Wednesday, January 13, 2010

The Leaves are not Brown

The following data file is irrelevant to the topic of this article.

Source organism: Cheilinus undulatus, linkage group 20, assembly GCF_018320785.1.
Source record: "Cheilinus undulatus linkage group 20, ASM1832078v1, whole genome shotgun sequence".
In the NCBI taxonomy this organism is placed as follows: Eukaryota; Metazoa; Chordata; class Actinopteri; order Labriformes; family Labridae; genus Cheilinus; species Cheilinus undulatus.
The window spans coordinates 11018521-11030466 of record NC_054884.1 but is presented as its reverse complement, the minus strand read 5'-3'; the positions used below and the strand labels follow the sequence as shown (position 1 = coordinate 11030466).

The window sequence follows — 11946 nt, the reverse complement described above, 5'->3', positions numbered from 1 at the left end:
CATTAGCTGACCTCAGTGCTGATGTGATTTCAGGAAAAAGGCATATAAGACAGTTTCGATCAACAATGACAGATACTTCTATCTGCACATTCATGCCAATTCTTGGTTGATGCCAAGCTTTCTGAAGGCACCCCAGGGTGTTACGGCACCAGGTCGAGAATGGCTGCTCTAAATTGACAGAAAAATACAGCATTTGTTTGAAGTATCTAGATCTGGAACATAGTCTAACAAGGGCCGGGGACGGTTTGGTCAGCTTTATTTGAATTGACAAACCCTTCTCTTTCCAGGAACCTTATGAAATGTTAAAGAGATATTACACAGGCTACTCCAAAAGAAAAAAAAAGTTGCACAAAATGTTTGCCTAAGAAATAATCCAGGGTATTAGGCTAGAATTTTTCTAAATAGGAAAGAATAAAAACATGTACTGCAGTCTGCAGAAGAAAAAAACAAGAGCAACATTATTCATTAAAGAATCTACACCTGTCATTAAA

The leaves are round the corner in Raglan Road, part of the Elgin Estate in Ballsbridge. These leaves always fascinated me because of their strange texture - and I only notice them when they are brown. Perhaps they are always brown. So perhaps it's my uncertainty that led me to render them in monochrome and give them a kind of Magritte title. For these leaves form a hedge, which is a boundary - and the house is attractive so occasionally one sees people peering through the leaves. What kind of space is demarcated? Lefebvre says that this is a space where access is prohibited either relatively (to neighbours and friends) or absolutely (to neighbours or enemies). I find the strange texture of the hedge is quite forbidding so perhaps I fall in the second category. But in the context of a settled society, plundering enemies would be unusual - although thieves still make their presence felt from time to time in the neighbourhood. In this social milieu, it can also be considered as an extension of the property owner's body. During my period with an experiential group, one evening the talk fell to discussions about thresholds, doors, fences, and gates. The supervisor pointed out that we were talking about boundaries between ourselves - and so we were.